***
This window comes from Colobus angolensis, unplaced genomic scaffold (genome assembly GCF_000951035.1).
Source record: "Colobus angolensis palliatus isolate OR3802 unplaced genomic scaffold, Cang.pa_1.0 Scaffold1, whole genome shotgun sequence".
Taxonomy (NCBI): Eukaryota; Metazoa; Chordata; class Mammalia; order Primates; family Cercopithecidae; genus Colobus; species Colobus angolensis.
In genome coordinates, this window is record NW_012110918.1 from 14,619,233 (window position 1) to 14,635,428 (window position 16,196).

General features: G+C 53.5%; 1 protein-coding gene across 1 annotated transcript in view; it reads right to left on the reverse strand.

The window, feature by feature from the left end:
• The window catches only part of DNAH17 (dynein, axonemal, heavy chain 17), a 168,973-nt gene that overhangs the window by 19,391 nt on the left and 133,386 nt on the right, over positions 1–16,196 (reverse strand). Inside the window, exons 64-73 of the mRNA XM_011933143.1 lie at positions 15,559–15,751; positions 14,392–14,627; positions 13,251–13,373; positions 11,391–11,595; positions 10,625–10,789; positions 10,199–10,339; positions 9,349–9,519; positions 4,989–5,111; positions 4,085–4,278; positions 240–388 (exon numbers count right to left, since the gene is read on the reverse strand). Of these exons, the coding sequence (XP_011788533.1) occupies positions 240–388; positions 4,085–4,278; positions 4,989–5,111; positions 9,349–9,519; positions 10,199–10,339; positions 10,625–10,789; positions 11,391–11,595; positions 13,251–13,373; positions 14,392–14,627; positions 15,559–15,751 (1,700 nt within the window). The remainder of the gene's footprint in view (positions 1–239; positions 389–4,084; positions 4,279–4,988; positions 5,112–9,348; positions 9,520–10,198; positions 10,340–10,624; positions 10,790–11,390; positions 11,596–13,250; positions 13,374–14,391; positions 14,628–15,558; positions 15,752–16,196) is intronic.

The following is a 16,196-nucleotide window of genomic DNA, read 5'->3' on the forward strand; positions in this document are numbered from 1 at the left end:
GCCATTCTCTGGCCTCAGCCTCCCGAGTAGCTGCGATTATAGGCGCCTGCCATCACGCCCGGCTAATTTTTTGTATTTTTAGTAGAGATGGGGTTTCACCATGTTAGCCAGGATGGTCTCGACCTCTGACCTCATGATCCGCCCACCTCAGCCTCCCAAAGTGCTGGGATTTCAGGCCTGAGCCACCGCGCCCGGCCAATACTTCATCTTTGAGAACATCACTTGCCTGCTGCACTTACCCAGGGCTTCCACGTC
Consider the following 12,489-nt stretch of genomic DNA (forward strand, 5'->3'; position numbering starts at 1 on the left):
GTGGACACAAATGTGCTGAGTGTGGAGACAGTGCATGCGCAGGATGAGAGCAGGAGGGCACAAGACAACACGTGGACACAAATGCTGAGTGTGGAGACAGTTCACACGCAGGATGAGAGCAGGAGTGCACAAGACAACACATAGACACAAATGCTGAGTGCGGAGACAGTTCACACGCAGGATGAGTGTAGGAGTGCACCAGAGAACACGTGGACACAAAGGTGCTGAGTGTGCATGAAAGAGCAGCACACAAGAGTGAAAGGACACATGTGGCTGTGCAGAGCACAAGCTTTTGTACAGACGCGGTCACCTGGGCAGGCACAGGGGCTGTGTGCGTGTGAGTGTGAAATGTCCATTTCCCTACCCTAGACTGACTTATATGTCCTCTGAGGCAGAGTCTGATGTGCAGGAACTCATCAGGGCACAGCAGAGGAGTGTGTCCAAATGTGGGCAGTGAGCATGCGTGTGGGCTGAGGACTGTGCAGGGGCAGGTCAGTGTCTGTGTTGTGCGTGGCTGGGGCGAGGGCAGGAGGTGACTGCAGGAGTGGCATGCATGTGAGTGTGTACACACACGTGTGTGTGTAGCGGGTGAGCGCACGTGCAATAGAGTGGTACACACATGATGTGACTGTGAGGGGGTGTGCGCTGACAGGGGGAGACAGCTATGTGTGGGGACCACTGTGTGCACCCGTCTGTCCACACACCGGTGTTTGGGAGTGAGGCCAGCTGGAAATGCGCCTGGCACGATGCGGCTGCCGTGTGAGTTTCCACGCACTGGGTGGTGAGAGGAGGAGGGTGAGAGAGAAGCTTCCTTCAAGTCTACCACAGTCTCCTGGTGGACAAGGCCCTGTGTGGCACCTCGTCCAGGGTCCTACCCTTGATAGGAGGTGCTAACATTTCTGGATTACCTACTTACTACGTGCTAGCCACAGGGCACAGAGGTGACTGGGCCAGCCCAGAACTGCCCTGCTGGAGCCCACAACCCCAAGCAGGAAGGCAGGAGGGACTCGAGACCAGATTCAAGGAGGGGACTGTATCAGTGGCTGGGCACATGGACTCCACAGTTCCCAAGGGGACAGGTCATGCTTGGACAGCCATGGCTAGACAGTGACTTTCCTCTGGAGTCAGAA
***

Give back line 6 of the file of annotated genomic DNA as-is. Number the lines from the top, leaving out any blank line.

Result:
The window, feature by feature from the left end: